Before we headed for the museums, we stopped next door at Ditta Rosa Serafino Erboristeria, Turin's oldest herb shop, which has been selling spices, medicinal herbs, and particularly teas — mint, orange, and mango — since 1858. Then we walked across the square to the Santuario della Consolata, the Royal Church of the Savoys. Once two separate churches, the Consolata was made one by Guarini and impressively adorned in red, gray, black, and white marble; it also has an extraordinary sunburst of a golden altar by Juvarra. The Torinese regard the Consolata with great fondness.

On our way to the museums we passed through Turin's sprawling market, located in and around Piazza della Repubblica. Mornings, the square is a virtual city of tents under which are sold the fruits and vegetables of the Piedmont, the truffles and hazelnuts of the Alba hills, and the rices of Novara, as well as Fontina cheeses and prociutti crudi. Surrounding the tents are enclosed markets where vendors hawk fish brought in from the Liguarian coast and hundreds of variations on the theme of salame. This Porta Palazzo, as it is referred to by the Torinese, is a marvelous market; its aromas stayed with us as we walked diagonally down and east through Turin's center to the two museums on the Via Accademia delle Scienze.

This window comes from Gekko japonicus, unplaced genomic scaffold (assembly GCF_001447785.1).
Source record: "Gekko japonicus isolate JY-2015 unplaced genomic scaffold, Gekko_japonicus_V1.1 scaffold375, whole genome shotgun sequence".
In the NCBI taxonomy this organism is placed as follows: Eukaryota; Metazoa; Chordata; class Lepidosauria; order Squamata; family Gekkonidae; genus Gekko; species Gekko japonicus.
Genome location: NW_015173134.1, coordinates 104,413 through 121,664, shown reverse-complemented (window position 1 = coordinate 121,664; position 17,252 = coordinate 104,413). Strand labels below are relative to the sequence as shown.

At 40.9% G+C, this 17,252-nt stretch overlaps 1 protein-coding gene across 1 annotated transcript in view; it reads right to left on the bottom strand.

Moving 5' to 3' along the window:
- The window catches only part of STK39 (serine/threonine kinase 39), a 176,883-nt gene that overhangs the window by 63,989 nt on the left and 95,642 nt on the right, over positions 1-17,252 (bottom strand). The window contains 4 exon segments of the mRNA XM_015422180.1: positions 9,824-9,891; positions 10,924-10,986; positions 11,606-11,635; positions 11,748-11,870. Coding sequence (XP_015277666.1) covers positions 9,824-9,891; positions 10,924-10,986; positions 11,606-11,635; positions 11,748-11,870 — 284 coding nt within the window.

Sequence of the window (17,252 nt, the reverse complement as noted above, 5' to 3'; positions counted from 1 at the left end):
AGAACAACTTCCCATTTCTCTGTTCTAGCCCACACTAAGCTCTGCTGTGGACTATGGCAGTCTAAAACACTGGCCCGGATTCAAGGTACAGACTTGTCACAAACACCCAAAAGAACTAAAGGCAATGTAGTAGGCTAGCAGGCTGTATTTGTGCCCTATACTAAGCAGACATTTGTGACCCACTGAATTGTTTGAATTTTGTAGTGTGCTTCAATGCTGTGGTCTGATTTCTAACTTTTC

The Museo Egizio was founded in 1824 by Carlo Felice, the king of Sardinia, with a monumental trove of Egyptian archaeological finds that had been gathered over a period of three decades by Bernardino Drovetti, the French consul in Egypt. Augmented since then by other acquisitions, the collection today consists of some thirty thousand pieces and occupies two entire floors.

Huge figures of black basalt welcome you to the museum as you walk among the stone sarcophagi and carefully wrapped mummies. Three tombs have been reconstructed there, among them the fourteenth-century BC tomb of Khaie, unearthed in 1905 by Ernesto Schiaparelli, perhaps Italy's finest Egyptian scholar. Long scrolls of papyrus run along walls, and among the scarabs and ornaments sit piles of food, dried for all time in the tombs; petrified breads, eggs, pomegranates, pumpkins, and wheat. A wonder of a museum, the Egizio is considered to have the finest collection of Egyptian artifacts in the world outside of Cairo.